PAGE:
We advise on all matters in relation to making a will and later, dealing with the deceased’s estate after death, by processing the application for a grant of Probate (where there is a will ) or a Grant of Administration (where there is no will).
By making a will, you will get certainty as to how your estate is divided after your day. Not only do you get to decide how your assets are divided, you also get to decide who will be your Executor, an important role as this person will essentially be your representative after your day and will handle your affairs on death.
To be valid, a will has to comply with certain legal requirements which we will advise you on. A homemade or poorly drafted will could be struck down as invalid and if this happens you will be deemed to die intestate (i.e without a will).
Some of the more important reasons for making a will are:
- If you make a will you can incorporate tax planning to reduce the amount of Inheritance Tax payable by your beneficiaries
- If you are married with children and die without making a will, your estate will be divided 2/3rds to your spouse and 1/3rd to your children. This may not be how you planned it!
- If you are unmarried or have no children, you may have a particular person in mind that is good to you and that you would like to benefit. If you don’t make a will your wishes will not be carried out, this person will not be protected and your estate will be divided in accordance with the rules on intestacy
- Administration of the estate is quicker and less expensive if you make a will than if you die intestate
- You choose who handles your affairs on death
- Don’t put it on the long finger! If you should suffer from any illness affecting your mental capacity, you could be deemed incapable of making a will and you will be deemed to have died intestate.
- It is not a morbid, stressful or onerous task. We advise clients to make their will in accordance with their wishes NOW, not what they think they might like to happen in years to come. We advise clients to review and update their wills regularly as their circumstances change. Your will does not take affect until you die and you can change your will at any time. You can still deal with your property in exactly the same way you did before before making your will. You can, if you want, sell or dispose of your assets after making a will and we advise all clients to review their will if this occurs.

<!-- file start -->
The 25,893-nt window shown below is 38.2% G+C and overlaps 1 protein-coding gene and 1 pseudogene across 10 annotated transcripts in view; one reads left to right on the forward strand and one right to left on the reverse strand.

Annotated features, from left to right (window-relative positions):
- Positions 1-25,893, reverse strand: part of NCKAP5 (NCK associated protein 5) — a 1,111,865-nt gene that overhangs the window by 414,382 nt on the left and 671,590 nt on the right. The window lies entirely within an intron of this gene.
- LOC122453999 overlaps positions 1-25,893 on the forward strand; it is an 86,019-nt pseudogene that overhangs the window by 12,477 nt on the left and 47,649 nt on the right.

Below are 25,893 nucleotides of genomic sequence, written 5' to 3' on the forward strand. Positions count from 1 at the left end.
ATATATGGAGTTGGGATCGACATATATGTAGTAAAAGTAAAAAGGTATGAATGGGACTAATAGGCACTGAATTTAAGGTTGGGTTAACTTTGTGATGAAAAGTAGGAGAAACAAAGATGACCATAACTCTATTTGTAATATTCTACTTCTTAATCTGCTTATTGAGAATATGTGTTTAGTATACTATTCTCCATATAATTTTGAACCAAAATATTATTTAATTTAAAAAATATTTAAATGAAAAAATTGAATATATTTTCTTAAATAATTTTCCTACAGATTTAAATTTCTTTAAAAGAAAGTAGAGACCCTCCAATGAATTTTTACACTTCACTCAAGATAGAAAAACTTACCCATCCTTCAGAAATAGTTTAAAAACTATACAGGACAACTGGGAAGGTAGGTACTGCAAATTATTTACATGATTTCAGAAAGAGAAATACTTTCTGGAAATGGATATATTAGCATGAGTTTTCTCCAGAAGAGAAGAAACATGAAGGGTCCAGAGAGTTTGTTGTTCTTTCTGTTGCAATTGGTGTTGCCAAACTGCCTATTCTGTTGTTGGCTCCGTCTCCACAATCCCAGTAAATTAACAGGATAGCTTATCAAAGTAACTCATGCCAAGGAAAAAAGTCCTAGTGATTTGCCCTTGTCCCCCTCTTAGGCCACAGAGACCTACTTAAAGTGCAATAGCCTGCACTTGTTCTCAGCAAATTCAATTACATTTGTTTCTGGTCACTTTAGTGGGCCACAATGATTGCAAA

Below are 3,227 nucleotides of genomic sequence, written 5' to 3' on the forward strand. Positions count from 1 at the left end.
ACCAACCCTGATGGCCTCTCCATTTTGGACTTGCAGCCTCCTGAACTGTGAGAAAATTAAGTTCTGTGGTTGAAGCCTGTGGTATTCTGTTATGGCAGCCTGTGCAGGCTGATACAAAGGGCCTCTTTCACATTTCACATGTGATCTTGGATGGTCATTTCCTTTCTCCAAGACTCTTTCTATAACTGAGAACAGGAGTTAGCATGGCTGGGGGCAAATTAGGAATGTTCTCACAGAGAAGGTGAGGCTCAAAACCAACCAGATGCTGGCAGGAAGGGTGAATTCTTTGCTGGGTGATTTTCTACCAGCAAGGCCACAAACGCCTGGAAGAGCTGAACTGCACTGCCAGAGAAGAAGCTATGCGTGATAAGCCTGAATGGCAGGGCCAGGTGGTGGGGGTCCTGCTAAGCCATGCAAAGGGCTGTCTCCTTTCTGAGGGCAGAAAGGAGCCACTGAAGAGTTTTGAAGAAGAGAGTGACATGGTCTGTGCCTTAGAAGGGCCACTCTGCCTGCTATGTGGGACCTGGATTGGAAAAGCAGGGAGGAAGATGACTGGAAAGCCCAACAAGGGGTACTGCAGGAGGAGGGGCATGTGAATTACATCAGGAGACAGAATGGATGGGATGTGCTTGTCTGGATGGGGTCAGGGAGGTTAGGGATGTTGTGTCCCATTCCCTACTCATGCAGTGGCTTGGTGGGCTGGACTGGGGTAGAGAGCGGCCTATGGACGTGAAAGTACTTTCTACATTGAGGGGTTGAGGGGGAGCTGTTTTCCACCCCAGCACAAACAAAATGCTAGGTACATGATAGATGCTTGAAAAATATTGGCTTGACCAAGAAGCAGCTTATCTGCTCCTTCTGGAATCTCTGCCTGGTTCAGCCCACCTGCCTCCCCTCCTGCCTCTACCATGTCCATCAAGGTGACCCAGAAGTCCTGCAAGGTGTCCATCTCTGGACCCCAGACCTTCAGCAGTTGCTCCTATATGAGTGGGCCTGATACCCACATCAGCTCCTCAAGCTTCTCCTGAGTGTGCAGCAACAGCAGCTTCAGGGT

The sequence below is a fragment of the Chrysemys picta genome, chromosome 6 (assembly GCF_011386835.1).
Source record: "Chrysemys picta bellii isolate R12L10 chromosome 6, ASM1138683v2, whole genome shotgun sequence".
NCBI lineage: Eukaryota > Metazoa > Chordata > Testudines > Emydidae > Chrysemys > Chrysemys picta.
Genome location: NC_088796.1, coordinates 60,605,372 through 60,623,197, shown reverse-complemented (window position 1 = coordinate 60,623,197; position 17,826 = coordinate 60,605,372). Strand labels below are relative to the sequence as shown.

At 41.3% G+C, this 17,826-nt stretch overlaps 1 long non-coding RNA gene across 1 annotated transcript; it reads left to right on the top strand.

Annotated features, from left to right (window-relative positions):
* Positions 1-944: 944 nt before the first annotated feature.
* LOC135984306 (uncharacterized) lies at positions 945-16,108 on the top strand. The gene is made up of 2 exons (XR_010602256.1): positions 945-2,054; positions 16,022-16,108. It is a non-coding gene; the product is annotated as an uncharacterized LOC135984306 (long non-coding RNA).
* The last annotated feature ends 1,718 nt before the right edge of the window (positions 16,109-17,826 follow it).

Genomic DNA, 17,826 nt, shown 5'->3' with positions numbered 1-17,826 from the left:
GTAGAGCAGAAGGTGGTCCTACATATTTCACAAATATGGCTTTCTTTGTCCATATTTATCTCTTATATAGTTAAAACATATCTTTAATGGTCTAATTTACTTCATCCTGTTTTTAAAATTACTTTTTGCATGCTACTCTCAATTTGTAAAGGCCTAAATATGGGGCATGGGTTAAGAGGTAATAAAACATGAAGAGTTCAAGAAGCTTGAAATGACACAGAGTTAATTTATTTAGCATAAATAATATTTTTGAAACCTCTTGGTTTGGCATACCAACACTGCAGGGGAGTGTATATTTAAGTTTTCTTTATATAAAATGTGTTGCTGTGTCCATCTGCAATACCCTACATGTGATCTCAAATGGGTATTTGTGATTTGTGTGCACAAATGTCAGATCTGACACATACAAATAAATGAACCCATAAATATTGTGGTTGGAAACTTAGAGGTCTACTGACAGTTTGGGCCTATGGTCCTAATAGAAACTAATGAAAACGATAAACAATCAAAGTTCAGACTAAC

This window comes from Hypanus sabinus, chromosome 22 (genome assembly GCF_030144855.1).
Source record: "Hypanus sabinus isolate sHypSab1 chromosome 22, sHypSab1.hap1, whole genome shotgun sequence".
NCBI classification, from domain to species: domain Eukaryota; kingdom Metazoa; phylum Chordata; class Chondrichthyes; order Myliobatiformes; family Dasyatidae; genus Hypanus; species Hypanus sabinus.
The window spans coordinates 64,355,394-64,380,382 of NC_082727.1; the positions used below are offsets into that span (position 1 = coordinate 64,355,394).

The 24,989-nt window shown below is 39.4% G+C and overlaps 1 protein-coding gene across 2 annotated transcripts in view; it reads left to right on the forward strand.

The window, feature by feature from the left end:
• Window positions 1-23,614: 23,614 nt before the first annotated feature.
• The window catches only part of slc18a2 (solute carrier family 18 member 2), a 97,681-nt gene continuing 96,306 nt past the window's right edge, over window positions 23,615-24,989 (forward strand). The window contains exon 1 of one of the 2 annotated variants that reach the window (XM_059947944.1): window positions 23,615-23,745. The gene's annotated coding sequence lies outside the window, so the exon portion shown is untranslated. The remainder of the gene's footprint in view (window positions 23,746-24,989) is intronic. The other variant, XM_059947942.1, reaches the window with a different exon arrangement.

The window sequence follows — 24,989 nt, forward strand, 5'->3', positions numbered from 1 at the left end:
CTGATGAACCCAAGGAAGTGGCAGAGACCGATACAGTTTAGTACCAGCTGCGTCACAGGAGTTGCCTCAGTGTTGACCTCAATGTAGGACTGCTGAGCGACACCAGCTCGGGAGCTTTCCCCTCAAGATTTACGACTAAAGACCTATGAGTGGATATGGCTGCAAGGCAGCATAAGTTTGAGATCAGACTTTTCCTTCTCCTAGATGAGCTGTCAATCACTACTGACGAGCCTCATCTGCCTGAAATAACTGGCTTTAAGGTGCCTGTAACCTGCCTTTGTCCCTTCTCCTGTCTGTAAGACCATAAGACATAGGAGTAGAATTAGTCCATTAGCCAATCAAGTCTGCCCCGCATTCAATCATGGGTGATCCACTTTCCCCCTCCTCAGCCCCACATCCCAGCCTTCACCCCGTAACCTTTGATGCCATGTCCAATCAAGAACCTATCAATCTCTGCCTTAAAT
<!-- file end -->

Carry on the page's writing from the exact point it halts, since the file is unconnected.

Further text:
Cost should never be a reason not to make a will. The cost and tax implications for your beneficiaries if you die intestate can often far outweigh the relatively small cost involved in making a will.
The actual cost will depend on the particular circumstances of each case and the time involved. Some clients know exactly what they want and make simple straightforward wills. Others require a more complex will, perhaps necessitating a trust to deal with young children or a mentally disabled beneficiary. We will discuss with you at the outset the likely cost of making your will.
In order to administer an estate after death, it is necessary for your Executor to apply to the High Court for a Grant of Probate, which gives the Executor authority to deal with your assets.
When the deceased dies their assets become frozen and their estate cannot be administered or their assets released without a Grant of Probate.
When a deceased dies intestate a different type pf Grant, namely a Grant of Administration Intestate will issue.
To obtain a grant of Probate or Administration, it is necessary to complete a long and detailed Revenue Affidavit with details of all the deceased’s financial affairs and details of the beneficiaries. Other probate papers also have to be completed and lodged with the court.
We will assist the Executor/Administrator in all work necessary to obtain a grant and administer the deceased’s estate and advise them on their role and duties as Executor/Administrator.